|Publication number||US7883263 B1|
|Application number||US 12/871,527|
|Publication date||Feb 8, 2011|
|Filing date||Aug 30, 2010|
|Priority date||Aug 30, 2010|
|Also published as||CN102917608A, CN102917608B, CN105559118A, CN105559118B, EP2544559A2, EP2544559A4, EP2544559B1, US8944672, US20120052174, WO2012030487A2, WO2012030487A3, WO2012030487A8|
|Publication number||12871527, 871527, US 7883263 B1, US 7883263B1, US-B1-7883263, US7883263 B1, US7883263B1|
|Inventors||Marc Wenger, LaVon Wenger|
|Original Assignee||Wenger Manufacturing, Inc.|
|Export Citation||BiBTeX, EndNote, RefMan|
|Patent Citations (40), Referenced by (15), Classifications (30), Legal Events (2)|
|External Links: USPTO, USPTO Assignment, Espacenet|
1. Field of the Invention
The present invention is broadly concerned with preconditioners used in conjunction with downstream processing devices, such as extruders or pellet mills, in order to provide a degree of moisturization and precooking of animal feed or human food ingredients. More particularly, the invention is concerned with such preconditioners, and extrusion systems including the preconditioners, wherein the devices are specially designed to provide adequate moisturization of feed ingredients for use with low-capacity, low-cost extruders.
2. Description of the Prior Art
The majority of feed production systems include a preconditioner serving to moisturize and sometimes partially cook the starting feed ingredients (e.g., respective quantities of protein, fat, and starch such as would be found in pet food ingredients). Such preconditioners are mated with downstream processing devices, such as pellet mills or extruders. Generally, preconditioners of this type are provided with injection ports along the length of the housings for injection of steam and/or water during processing. The combination of energy (both thermal and mechanical) may serve to partially gelatinize the material passing through the preconditioner, measured as the extent of gelatinization of the starch content, but in any event provides needed moisture for facilitating downstream processing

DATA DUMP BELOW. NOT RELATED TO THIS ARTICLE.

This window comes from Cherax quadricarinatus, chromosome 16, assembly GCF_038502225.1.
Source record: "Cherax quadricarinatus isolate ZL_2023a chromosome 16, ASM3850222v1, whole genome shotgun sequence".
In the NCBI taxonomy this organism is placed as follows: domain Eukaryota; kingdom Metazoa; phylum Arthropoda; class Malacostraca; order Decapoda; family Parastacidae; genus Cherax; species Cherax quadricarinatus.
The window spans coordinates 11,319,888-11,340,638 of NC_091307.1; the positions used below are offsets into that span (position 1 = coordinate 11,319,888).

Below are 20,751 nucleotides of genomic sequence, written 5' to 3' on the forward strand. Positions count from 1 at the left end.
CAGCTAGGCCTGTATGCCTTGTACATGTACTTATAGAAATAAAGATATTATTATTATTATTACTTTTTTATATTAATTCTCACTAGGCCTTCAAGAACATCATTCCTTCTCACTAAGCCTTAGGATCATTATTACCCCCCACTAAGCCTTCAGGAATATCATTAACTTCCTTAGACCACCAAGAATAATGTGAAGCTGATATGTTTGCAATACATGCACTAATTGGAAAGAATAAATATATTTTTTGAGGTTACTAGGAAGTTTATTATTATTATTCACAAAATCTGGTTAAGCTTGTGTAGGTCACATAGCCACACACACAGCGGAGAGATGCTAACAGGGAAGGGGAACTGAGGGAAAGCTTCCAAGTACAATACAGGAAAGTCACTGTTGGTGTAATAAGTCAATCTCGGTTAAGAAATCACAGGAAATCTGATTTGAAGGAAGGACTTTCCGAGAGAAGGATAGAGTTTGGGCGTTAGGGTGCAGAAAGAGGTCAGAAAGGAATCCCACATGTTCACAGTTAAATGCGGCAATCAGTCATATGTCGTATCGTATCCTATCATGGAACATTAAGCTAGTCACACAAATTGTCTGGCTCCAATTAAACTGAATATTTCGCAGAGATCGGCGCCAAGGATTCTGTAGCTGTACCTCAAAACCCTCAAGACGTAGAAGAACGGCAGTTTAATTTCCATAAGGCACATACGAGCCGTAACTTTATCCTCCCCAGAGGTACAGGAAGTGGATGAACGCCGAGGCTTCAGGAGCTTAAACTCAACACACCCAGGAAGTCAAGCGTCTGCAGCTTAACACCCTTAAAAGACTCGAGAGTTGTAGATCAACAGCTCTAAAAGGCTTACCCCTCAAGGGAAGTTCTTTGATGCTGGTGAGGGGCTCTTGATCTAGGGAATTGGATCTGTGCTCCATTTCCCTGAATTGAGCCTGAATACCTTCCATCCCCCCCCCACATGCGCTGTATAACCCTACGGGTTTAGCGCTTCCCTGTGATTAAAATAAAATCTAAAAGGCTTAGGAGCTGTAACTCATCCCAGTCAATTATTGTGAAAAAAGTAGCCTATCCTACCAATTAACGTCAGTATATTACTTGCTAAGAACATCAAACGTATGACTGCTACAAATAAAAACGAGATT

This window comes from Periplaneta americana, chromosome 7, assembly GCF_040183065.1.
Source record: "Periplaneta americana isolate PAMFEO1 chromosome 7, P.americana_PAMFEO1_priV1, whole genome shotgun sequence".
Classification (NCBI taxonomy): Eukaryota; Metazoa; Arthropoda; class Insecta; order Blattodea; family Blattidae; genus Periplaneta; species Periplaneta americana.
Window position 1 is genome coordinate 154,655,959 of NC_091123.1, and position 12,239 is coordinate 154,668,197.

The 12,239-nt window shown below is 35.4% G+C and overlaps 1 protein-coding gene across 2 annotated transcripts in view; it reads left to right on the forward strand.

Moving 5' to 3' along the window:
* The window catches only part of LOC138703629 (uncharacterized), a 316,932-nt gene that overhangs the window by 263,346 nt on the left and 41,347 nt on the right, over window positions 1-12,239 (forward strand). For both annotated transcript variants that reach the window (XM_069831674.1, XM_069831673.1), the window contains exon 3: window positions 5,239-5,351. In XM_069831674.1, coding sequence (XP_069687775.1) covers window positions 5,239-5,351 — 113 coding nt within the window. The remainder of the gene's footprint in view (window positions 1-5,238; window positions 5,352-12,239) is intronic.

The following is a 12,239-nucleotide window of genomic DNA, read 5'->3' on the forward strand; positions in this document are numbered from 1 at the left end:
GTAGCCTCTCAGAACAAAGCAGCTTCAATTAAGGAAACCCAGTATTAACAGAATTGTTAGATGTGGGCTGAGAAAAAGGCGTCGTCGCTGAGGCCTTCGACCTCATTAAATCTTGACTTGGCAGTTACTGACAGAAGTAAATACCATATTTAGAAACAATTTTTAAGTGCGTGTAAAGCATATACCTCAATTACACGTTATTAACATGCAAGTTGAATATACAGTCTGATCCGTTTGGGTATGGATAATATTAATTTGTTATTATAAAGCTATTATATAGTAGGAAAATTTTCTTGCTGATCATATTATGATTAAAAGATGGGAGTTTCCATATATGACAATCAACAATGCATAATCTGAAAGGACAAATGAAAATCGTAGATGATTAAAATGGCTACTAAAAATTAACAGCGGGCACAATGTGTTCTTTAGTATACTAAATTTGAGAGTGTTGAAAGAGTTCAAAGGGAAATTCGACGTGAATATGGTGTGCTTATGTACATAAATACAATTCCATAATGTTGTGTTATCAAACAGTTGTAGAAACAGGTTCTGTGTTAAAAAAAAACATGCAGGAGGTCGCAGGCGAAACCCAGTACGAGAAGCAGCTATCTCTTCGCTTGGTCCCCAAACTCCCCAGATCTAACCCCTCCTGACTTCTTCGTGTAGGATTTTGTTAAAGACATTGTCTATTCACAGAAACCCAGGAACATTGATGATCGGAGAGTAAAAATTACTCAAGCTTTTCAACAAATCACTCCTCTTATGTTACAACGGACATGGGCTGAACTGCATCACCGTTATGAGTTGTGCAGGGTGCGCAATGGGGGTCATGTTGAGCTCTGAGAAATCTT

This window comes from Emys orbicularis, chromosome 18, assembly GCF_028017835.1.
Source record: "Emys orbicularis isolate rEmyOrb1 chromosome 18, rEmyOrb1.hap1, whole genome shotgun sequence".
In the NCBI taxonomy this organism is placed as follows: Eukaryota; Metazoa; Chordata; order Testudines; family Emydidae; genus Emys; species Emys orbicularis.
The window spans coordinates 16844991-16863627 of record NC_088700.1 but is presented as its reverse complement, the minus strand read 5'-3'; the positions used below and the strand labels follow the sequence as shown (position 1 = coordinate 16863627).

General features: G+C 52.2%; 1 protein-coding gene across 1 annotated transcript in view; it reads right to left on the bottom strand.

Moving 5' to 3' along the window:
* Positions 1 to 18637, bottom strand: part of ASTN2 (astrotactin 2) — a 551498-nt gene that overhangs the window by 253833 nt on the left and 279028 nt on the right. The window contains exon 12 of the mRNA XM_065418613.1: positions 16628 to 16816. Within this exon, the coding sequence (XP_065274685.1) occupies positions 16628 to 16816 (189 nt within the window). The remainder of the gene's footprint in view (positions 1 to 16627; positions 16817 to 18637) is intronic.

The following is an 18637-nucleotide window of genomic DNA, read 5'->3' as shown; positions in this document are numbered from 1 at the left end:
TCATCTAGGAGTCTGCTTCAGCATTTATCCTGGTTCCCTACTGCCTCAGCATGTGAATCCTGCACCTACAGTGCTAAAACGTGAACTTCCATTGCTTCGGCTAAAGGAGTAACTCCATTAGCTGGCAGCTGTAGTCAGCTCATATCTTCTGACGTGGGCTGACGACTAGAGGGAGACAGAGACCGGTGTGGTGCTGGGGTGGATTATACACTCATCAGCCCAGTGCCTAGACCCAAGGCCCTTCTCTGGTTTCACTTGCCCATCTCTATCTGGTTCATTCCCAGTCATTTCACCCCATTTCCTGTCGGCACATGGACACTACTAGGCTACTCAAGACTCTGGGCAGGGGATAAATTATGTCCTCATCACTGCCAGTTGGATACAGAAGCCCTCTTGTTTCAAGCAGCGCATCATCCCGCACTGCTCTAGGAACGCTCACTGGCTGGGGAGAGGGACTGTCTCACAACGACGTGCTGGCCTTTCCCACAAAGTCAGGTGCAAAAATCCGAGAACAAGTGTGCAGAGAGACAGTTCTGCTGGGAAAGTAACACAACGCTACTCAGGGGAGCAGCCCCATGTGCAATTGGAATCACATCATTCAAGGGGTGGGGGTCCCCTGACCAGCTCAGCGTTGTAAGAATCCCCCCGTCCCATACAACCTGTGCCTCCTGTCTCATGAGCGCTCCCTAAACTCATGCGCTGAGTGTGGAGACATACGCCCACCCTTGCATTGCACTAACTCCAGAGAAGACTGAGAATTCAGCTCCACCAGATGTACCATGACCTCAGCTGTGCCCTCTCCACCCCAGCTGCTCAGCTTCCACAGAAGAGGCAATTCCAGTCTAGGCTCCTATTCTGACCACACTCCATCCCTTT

The preconditioner art has evolved over a long period of time. One early type of preconditioner, known as a Wenger DC preconditioner, had a pair of side-by-side chambers of equal cross-sectional area with a corresponding shaft within each chamber, and equipped with a plurality of outwardly extending, blade-like beater elements. These types of preconditioners were capable of gelatinizing the starting ingredients to a level of perhaps 20%.
A significant improvement in preconditioners is exemplified in U.S. Pat. No. 4,752,139. These preconditioners, known as Wenger DDCs, had a housing likewise presenting side-by-side chambers, but with one chamber being of greater cross-sectional area than the other. Furthermore, the shafts were operated at different rotational speeds. These types of DDC units were capable of achieving something on the order of 30% gelatinization of the starting materials.
A more recent improvement is found in U.S. Pat. No. 7,674,492. These preconditioners were similar to the DDC models, but each shaft was equipped with a variable speed drive allowing the respective shafts to be adjusted, both in terms of rotational speed and direction of rotation, during operation of the preconditioner. This latest generation of preconditioners is commercialized by Wenger as HIP preconditioners, and these are capable of achieving 50-60% gelatinization.
As can be appreciated, each successive generation of preconditioners has been more sophisticated and more expensive to manufacture. For example, a simple DDC preconditioner would sell for perhaps $60,000, whereas an HIP model could cost around $150,000.